It is a common saying that Sven Hedin was the “most well-known Swede of his time”. That may very well have been the case. Undeniably he did almost daily in one or the other context, turn up in newspapers the world around, and if he was in town it was surely known there. A visit by him never went unnoticed. He wrote reports from the field himself and media kept track of his doings. On his return from expeditions the receptions were turned into popular as well as official events. On tour he was received as a public figure, and it could even happen that students carried him on their shoulders.
He combined fame from being an explorer, manly exploits in dangerous places built reputation, with the more complex and later in life disputed fame caused by exposure to political lime-light. He was evidently a good orator. Lecturing tours in Sweden and on the continent attracted huge crowds. As a celebrity, with a truly astonishing network of personal contacts, but evidently also as genuinely convivial person and good friend, he spent many a night at dinners and banquets. He was most often expected to escort the hostess to the table and it was known that he afterwards could both elegantly and wittily thank for the dinner.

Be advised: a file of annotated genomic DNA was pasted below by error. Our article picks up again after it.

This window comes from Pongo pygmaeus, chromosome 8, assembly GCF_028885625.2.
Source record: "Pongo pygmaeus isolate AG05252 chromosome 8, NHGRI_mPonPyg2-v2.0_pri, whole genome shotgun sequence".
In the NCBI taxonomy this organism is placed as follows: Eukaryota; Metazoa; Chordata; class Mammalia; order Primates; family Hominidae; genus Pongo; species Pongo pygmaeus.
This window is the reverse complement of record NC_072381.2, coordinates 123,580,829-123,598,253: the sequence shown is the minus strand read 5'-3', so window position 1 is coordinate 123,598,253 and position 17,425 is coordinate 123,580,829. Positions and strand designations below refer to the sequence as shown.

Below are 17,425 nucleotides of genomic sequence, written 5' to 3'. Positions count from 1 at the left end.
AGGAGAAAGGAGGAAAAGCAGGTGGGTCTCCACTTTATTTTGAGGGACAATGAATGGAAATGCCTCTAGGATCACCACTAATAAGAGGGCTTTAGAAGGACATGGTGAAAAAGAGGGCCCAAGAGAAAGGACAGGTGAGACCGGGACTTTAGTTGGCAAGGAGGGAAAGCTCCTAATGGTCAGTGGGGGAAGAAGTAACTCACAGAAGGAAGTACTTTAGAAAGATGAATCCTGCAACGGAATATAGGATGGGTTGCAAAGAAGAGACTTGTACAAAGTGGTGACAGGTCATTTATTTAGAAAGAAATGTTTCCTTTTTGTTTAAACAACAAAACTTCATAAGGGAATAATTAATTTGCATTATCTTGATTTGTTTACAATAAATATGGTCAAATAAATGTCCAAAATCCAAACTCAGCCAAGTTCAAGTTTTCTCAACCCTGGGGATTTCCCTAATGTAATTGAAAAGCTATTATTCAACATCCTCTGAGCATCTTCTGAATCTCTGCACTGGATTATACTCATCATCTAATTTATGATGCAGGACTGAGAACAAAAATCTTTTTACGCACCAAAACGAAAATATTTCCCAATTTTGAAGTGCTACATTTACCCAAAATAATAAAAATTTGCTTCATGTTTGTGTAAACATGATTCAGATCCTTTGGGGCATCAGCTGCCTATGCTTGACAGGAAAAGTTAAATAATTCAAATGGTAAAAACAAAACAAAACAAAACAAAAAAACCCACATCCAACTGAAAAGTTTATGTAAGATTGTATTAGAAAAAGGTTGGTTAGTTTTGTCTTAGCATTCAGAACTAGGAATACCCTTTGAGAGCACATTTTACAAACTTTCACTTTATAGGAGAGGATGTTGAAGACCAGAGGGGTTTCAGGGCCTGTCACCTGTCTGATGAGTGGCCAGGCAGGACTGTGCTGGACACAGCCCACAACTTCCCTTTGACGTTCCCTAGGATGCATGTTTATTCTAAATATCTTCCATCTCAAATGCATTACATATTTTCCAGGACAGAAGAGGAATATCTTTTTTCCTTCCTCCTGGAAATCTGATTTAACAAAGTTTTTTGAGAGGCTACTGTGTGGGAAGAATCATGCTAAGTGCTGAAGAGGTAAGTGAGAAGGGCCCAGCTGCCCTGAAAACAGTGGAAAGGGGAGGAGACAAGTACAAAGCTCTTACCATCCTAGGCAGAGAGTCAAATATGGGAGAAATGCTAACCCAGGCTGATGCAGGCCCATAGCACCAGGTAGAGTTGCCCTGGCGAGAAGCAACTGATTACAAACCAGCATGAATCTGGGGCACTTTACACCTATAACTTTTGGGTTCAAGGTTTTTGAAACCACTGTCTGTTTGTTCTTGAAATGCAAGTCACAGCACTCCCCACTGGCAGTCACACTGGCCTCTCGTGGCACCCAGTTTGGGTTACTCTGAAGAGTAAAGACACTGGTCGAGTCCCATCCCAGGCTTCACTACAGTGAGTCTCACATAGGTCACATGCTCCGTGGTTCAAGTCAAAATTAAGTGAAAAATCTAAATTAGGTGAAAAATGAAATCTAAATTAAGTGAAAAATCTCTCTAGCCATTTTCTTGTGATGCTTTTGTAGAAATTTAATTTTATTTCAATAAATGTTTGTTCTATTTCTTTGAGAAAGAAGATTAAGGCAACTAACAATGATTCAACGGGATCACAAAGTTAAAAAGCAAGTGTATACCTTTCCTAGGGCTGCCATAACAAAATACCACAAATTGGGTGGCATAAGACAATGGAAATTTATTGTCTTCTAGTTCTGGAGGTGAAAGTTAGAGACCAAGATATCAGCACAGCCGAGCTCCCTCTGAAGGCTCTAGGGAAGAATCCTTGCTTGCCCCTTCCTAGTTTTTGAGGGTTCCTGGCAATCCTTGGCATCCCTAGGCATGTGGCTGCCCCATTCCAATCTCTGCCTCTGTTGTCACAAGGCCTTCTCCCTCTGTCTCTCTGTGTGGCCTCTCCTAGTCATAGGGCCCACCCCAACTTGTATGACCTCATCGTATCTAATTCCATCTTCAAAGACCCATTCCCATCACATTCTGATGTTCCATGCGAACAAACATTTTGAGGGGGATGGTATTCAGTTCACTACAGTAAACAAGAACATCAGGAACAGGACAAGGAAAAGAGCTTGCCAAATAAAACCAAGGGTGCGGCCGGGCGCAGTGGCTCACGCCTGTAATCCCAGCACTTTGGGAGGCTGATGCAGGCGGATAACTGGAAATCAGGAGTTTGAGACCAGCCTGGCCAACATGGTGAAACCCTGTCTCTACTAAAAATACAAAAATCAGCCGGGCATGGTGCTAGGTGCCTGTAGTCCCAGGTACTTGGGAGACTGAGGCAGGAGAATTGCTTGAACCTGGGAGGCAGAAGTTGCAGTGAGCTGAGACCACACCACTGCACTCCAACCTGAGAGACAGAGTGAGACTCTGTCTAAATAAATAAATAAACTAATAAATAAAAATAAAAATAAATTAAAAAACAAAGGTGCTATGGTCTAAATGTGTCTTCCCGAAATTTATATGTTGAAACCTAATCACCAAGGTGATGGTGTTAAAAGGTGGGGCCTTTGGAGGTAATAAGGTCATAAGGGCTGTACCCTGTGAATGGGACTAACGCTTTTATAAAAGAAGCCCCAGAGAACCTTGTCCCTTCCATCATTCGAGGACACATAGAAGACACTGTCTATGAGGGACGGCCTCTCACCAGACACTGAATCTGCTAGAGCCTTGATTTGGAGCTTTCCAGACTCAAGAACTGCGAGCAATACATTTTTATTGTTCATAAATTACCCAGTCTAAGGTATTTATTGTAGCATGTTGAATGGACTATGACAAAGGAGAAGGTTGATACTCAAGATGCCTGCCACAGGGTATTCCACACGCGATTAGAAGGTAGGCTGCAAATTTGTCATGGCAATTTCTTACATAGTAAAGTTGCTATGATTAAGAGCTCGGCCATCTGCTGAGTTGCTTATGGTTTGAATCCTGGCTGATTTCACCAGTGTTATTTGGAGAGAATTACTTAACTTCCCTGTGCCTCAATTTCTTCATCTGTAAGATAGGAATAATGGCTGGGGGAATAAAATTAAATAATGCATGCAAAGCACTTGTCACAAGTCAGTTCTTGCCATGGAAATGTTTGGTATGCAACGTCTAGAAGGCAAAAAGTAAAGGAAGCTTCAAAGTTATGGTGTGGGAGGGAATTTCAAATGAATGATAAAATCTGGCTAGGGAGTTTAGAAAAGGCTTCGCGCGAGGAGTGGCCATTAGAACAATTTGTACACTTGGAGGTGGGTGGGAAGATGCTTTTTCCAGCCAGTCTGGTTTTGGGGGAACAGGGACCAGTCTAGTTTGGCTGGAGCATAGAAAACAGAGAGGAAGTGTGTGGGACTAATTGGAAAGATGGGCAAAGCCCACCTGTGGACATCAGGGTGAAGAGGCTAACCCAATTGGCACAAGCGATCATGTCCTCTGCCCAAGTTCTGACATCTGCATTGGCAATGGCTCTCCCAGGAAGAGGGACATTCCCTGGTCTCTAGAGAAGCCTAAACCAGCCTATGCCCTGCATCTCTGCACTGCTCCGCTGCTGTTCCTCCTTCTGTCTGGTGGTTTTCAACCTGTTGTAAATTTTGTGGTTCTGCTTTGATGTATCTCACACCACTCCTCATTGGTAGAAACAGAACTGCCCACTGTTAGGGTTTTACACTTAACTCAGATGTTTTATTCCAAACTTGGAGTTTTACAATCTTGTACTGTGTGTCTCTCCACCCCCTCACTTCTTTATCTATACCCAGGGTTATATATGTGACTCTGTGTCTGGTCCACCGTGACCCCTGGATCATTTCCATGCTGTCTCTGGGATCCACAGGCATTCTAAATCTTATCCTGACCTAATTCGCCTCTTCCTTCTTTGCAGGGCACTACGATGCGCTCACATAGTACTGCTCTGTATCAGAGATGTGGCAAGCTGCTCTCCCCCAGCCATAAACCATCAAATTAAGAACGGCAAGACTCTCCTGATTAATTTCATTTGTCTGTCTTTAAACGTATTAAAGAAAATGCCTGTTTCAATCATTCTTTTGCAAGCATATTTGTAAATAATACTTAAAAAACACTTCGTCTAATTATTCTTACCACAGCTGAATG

His career as a political agitator and speaker before the First World War met with quite some success, but also resulted in him being a repeated target for criticism and ridicule by his opponents. Before and during the Second World War he was still a public figure to reckon with, and his views were often asked for or publicly voiced by himself. In pace with German decline, defeat and exposure his views became more and more inappropriate and he slowly, though far from entirely slipped into the shadow.